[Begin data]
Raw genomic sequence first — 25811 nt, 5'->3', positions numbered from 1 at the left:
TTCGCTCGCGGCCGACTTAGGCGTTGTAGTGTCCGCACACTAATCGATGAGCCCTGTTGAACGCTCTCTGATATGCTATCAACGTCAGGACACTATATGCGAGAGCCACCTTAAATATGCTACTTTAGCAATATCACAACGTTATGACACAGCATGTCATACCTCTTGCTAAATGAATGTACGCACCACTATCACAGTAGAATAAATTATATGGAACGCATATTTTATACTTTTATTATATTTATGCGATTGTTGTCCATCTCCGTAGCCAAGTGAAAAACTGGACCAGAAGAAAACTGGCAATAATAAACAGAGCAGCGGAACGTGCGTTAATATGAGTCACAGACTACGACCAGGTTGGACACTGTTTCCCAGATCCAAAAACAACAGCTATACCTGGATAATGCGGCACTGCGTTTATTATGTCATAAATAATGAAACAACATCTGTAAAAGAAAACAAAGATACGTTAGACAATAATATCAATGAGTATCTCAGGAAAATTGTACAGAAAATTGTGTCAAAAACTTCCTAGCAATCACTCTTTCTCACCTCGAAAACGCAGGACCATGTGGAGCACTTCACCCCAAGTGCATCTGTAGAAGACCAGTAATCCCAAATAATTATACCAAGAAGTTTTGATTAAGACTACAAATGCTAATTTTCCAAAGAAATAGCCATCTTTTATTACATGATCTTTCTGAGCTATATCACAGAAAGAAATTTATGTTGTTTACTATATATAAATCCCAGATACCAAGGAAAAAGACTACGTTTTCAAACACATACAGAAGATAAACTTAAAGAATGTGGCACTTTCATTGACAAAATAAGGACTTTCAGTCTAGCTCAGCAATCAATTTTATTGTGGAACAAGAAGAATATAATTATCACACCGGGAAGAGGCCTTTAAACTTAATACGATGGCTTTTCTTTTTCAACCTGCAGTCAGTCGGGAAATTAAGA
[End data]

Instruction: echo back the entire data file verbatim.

Raw genomic sequence first — 25811 nt, 5'->3', positions numbered from 1 at the left:
TTCGCTCGCGGCCGACTTAGGCGTTGTAGTGTCCGCACACTAATCGATGAGCCCTGTTGAACGCTCTCTGATATGCTATCAACGTCAGGACACTATATGCGAGAGCCACCTTAAATATGCTACTTTAGCAATATCACAACGTTATGACACAGCATGTCATACCTCTTGCTAAATGAATGTACGCACCACTATCACAGTAGAATAAATTATATGGAACGCATATTTTATACTTTTATTATATTTATGCGATTGTTGTCCATCTCCGTAGCCAAGTGAAAAACTGGACCAGAAGAAAACTGGCAATAATAAACAGAGCAGCGGAACGTGCGTTAATATGAGTCACAGACTACGACCAGGTTGGACACTGTTTCCCAGATCCAAAAACAACAGCTATACCTGGATAATGCGGCACTGCGTTTATTATGTCATAAATAATGAAACAACATCTGTAAAAGAAAACAAAGATACGTTAGACAATAATATCAATGAGTATCTCAGGAAAATTGTACAGAAAATTGTGTCAAAAACTTCCTAGCAATCACTCTTTCTCACCTCGAAAACGCAGGACCATGTGGAGCACTTCACCCCAAGTGCATCTGTAGAAGACCAGTAATCCCAAATAATTATACCAAGAAGTTTTGATTAAGACTACAAATGCTAATTTTCCAAAGAAATAGCCATCTTTTATTACATGATCTTTCTGAGCTATATCACAGAAAGAAATTTATGTTGTTTACTATATATAAATCCCAGATACCAAGGAAAAAGACTACGTTTTCAAACACATACAGAAGATAAACTTAAAGAATGTGGCACTTTCATTGACAAAATAAGGACTTTCAGTCTAGCTCAGCAATCAATTTTATTGTGGAACAAGAAGAATATAATTATCACACCGGGAAGAGGCCTTTAAACTTAATACGATGGCTTTTCTTTTTCAACCTGCAGTCAGTCGGGAAATTAAGA